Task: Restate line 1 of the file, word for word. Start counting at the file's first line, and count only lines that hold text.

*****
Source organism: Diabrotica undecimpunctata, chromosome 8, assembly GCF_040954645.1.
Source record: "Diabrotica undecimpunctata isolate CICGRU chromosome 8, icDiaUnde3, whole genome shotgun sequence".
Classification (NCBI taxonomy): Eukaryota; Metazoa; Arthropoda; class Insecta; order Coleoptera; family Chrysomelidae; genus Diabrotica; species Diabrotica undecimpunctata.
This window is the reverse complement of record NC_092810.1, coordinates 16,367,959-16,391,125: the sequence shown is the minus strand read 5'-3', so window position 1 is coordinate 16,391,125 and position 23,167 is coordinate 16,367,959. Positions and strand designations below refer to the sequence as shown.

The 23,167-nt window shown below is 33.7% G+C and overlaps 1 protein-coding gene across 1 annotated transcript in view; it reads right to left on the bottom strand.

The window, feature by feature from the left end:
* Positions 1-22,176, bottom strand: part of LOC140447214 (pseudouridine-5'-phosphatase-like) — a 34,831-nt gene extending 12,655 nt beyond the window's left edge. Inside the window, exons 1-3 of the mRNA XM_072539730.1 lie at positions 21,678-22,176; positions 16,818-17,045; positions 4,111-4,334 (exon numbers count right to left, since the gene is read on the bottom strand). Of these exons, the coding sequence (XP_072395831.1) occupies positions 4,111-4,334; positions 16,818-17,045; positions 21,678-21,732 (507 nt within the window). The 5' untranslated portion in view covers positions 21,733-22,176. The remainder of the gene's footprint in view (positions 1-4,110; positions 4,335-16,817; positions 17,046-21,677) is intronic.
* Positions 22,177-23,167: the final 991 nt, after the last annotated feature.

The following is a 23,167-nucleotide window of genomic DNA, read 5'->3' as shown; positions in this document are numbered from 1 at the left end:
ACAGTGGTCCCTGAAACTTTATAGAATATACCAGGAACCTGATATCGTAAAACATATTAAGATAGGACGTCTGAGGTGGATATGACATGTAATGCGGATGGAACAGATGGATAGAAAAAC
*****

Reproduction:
Source organism: Diabrotica undecimpunctata, chromosome 8, assembly GCF_040954645.1.